After a Debate, Mich. High School Agrees to Kerry Commencement Talk
Brandon Spader, a high school senior in Temperance, Mich., got more than he bargained for when he requested interviews with the two top contenders for the U.S. presidency.
Mr. Spader, who is the editor of The Goalpost, the student newspaper at Bedford Senior High School, asked both President Bush and Sen. John Kerry of Massachusetts, the presumptive Democratic nominee, for interviews.
Though Mr. Bush’s campaign didn’t respond (“I don’t blame him. He’s busy,” Mr. Spader said), Sen. Kerry’s folks said they’d be happy to send their candidate to Bedford High’s graduation ceremony on June 6, to be held just over the Ohio border at the University of Toledo.
But Sen. Kerry’s plans caused a ruckus in the 5,500-student Bedford school district over security, potential disruptions, and politics.
“We didn’t want this to be a political speech and didn’t want it to upstage the kids,” said Bedford High’s principal, Dennis Caldwell, who became a supporter of the visit once the details were ironed out.
Bedford school board member Steven R. Lennex objected to Sen. Kerry’s visit, saying it “injects partisan politics into high school graduation.” The school had never before had an outside keynote speaker at the commencement ceremony, Mr. Lennex said, because it has preferred to keep the focus on the students. Mr. Lennex’s daughter is also graduating. While he is a supporter of President Bush, Mr. Lennex said he would not want him to speak at the commencement either.
But at a May 18 school board meeting, students and speakers overwhelmingly supported the idea. Mr. Lennex backed down, though he remained concerned.
“This is political gold if you’re the Kerry campaign,” said Mr. Lennex, who said he had decided not to run for re-election to the school board this year because of the flap.
The visit scheduled for this past weekend was not expected to hurt Sen. Kerry’s chances in the November race. Michigan leans Democratic, though some analysts consider it a key electoral battleground.
Mr. Caldwell said last week that any disruptions to the graduation ceremony were to be kept to a minimum. Sen. Kerry was slated to talk about community service and giving back to the local community and nation. He planned to stay through the entire ceremony so as not to disrupt it, Mr. Caldwell said.
Members of the news media were to be corralled and kept away from the graduates and guests, and the ceremony was not going to be open to the general public. A discreet spot for protesters, across a river from the college venue, was mapped out.
Mr. Caldwell said he believed the opportunity to see a presidential candidate in person would inspire students to take more interest in the political process.
“We’re not interested in whether they’ll be for Senator Kerry or President Bush, but now they’ll be more informed in an area where this age group of kids doesn’t usually participate,” he said.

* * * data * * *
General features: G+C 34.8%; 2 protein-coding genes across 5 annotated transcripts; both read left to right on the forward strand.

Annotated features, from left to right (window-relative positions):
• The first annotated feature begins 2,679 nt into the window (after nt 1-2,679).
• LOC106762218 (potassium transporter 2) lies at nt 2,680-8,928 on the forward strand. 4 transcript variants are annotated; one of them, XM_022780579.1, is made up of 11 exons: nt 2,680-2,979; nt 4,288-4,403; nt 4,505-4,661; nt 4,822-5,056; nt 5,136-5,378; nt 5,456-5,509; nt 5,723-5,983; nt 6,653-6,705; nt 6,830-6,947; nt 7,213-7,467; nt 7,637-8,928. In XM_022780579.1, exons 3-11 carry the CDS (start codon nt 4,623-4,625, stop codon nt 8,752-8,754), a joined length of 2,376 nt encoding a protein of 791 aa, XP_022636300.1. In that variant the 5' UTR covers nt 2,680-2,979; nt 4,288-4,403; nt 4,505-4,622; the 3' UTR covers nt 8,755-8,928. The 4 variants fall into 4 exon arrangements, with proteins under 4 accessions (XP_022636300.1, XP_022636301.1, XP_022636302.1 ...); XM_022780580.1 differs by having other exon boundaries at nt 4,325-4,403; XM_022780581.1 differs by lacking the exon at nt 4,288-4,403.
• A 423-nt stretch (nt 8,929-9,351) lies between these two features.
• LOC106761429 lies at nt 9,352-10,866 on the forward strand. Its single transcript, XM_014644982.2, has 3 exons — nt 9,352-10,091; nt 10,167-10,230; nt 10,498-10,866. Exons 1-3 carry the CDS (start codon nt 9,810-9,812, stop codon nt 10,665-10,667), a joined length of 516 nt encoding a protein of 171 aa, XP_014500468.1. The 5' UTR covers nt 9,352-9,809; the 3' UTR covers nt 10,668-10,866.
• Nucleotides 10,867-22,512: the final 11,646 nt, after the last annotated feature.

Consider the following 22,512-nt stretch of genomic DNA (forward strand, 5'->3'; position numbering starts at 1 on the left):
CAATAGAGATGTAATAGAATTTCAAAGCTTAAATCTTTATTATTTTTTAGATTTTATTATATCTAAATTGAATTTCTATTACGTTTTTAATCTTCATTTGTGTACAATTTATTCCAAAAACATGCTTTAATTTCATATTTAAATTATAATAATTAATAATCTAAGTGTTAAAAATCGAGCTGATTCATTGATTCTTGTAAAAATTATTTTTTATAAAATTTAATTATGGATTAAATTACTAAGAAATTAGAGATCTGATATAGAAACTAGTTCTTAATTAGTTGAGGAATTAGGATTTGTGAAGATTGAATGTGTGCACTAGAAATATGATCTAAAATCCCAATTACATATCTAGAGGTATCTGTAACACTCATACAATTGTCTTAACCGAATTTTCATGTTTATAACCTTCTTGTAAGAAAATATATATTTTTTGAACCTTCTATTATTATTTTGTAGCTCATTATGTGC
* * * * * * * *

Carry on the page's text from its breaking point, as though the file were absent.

Mr. Spader, who wants to be a pilot and will attend the U.S. Air Force Academy in Colorado Springs, Colo., in the fall, predicted that voter turnout among people his age would increase because of Sen. Kerry’s visit. “A lot of people are going to vote now, just because they now feel they have a stake in the game,” he said.
And Mr. Spader’s interview? The student editor planned to grill Mr. Kerry before the ceremony. Though The Goalpost is finished publishing for the year, he expected his interview to be published in the local paper instead.
They call themselves national “Educators for Bush,” and their ranks include not only classroom teachers, but also prominent educational leaders, policy experts, and corporate executives.
Officials of President Bush’s re-election campaign, joined by Secretary of Education Rod Paige, announced the formation of the group of 43 supporters on May 27 at a press conference in Columbus, Ohio.
Among the members are Kathy B. Cox, the Georgia state schools superintendent, who was elected as a Republican; Jim Horne, the Florida state commissioner of education, who was appointed by his state’s governor, the president’s brother Jeb; Mike Moses, the superintendent of the 161,000-student Dallas Independent School District and a former Texas education commissioner under then-Gov. Bush; Frederick M. Hess, the director of education policy studies at the American Enterprise Institute in Washington; and Sandy Kress, a former White House adviser on education to Mr. Bush and a leading figure in the passage of the No Child Left Behind Act.
The Bush loyalists will help trumpet the president’s record on school issues and cultivate grassroots support for his policies among educators. Their mission is similar to that of other campaign coalitions for Mr. Bush, such as military veterans, environmental advocates, and minority groups, campaign spokeswoman Sharon Castillo said.
At least a few of the Educators for Bush are not professional educators. Edward B. Rust Jr., for instance, is the chairman and chief executive officer of State Farm Mutual Automobile Insurance Co., based in Bloomington, Ill. He has served with several national groups aimed at improving education, including the Business Roundtable’s education initiative. He also served on President Bush’s 2000 transition team for education issues.
Ms. Castillo said bringing together individuals with direct classroom experience was less important than finding experts with a passion for school issues—some of whom may have demonstrated that commitment in business, public policy, or related fields.
“These are people who in one way or another share a passion in the education field,” Ms. Castillo said. “Our goal was to put together a diverse group of people. ... They strongly support what our president has done for education.”
—Michelle R. Davis & Sean Cavanagh
A version of this article appeared in the June 09, 2004 edition of Education Week as Campaign Notebook